I was raised to believe that around us were people with stories of struggle we would never guess. Empathy and compassion were part of every dinner conversation or trip to the grocery store. A homeless or disabled person was never to be mocked or giggled at. A student in our classrooms with a stutter or learning difference was to be respected and included in our playground games. My mother was a divorced mom fighting an illness of her own and would have none of any such childhood teasing nonsense. So when the Fatty Troll incident occurred, I knew I was in trouble.
Fatty Troll was the unfortunate name rhyme for a plumpish girl in my grade. She had a long, thin ponytail and an unusual nose. Her soft belly was probably well within reason, but someone in my third grade class noticed both her first and last name had a unique poetic relationship to the troll nickname. Small troll dolls with long hair in bright colors were popular in our classroom, and unfortunately, their hair could go in a long, straight ponytail, just like, well, you know whose. We’d put our troll dolls in our desks or coat pockets to take out on the playground. Eventually they were so distracting they were no longer allowed to come to school with us. Never mind, a group of boys soon made the troll connection and our classmate soon became fodder for rhymes and jokes. I would never join in the humiliating teasing, but I had not yet developed the courage to take them on. The struggling poet I yearned to be also had to admit it was a remarkable rhyme. So I shared the jokes with my sister, sixteen months older, at home, giggling incessantly while we played on the living room floor. I didn’t see my mother frowning in the doorway.
“Fatty Troll, Fatty Troll!” I sang a little ditty about the adventures of my poor classmate. I knew better, but I let myself roll out a song about as disrespectful and mean-spirited as I could make it. I’m sure every insecurity I had about myself, my own body and my swap-shop clothes went into that melody. My mother stood at the door for a moment and then swiftly removed me from the room and onto a dining room chair. I knew I was in trouble. It was the 11th Commandment: thou shall not mock thy fellow creature. Better to be in Dante’s Circle Nine of Hell than to break the compassion rule. I tried a weak defense. “I didn’t make it up. The other kids did.”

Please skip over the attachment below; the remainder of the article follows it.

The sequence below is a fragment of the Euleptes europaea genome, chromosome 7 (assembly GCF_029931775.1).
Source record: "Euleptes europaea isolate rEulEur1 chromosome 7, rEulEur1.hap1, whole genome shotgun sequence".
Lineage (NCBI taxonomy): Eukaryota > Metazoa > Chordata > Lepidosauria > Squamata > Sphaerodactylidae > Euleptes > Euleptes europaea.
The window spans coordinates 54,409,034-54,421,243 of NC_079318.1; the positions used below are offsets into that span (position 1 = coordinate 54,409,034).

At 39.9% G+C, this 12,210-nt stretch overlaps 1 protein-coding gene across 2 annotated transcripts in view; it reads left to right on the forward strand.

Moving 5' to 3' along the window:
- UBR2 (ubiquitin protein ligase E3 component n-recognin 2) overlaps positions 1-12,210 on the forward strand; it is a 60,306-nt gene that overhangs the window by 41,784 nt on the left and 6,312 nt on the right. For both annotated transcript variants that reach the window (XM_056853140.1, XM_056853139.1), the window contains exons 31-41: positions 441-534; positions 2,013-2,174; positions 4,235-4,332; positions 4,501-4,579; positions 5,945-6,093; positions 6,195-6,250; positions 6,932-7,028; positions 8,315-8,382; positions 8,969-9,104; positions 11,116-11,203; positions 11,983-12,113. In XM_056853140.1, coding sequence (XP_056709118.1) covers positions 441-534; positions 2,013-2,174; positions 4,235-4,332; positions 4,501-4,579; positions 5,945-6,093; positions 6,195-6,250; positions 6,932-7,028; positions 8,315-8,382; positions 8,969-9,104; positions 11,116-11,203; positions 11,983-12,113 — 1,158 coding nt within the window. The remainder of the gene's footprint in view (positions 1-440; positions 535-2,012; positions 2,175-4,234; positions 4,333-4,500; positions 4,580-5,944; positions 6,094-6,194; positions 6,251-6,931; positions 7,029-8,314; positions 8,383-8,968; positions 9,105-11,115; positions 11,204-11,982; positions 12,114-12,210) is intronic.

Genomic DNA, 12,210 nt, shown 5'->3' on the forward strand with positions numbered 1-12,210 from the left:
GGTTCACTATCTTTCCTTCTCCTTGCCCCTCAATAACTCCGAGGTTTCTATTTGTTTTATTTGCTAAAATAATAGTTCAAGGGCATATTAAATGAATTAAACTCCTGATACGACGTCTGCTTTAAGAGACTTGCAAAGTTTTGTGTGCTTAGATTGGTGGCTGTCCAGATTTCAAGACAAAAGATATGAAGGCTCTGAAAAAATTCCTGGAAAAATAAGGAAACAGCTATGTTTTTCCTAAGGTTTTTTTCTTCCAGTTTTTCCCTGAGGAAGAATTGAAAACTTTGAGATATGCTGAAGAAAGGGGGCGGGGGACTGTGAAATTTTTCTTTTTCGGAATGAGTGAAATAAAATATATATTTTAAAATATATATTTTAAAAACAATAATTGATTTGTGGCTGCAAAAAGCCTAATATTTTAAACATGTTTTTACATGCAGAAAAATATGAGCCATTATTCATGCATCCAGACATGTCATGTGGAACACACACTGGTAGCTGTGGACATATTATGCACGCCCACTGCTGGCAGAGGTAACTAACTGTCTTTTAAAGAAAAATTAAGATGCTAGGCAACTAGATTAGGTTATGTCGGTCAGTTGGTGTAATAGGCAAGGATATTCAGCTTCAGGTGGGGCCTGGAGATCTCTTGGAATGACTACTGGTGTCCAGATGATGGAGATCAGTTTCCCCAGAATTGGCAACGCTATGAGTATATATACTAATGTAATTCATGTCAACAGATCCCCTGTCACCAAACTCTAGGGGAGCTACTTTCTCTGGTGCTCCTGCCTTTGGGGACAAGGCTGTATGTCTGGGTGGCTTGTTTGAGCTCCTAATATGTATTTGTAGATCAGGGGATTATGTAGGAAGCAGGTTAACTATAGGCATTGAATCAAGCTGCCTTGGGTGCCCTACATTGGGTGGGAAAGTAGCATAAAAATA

“You repeated it, so it’s yours now.” She wasn’t budging.
I had to admire her logic. In fact, I had plenty of time to admire it from my seat on the dining room chair. I also was too dug in to admit my wrong. So I sat some more. My sister tried to hide her giggling in the next room. Never had playing with her looked so appealing as it did from the seat of shame. Finally I called out in agony, “Okay, I’m sorry.”
“So, you’ve learned something.”
“Yes, can I go now.” I was almost back in control.
“You can go when you are ready not to do that again.” Again, I had to admire her logic. I sat a while longer.
“Okay, I won’t do it again. Really.” The rhyme played in my head like the world’s most perfect jingle, “Fatty Troll, Fatty Troll,” but I didn’t say it out loud.
“It’s not what you do but what you want to do.” My mother could always out-smart me.
I was a Sunday School and a prayers-before-bedtime girl. The issue came up again at bedtime. Yes, I was truly sorry. By then I was. I felt like I not only let down my mother and family line, I had also let down God the Father, Son, and Holy Ghost. I was miserable for a few days, until my Heavenly Father found a way to deepen the lesson. My classmate’s mother invited me to her home to play and my mother accepted for me.
Her house was small, like mine, and surprisingly warm and friendly. No dark caves or under-bridge hideouts. She had a cute baby sister who followed us around and a lot of great toys. I had fun, despite being an incredibly shy child with fears of Heaven’s retribution. We even had a great snack, one my mother probably could not afford. My mother picked me up from an afternoon of play (I think we pretended we were teachers) in our old Buick with my brother and sister peering out the window. I didn’t say a word, but the feeling in the car confirmed my wrong-doing and my having found a better path for myself.
Years later an old friend sent me a creative writing student publication from junior high. I had moved to the Midwest from our Wilmington, DE, home just as I started high school. I did not remember seeing my pony-tailed classmate in the halls or classrooms in junior high. Our paths never crossed. But there among the short stories and poems was a lovely poem by my classmate, urging us to consider the brotherhood of all mankind:
“So reach out across each sea and shore
You’ll find a friend forevermore.”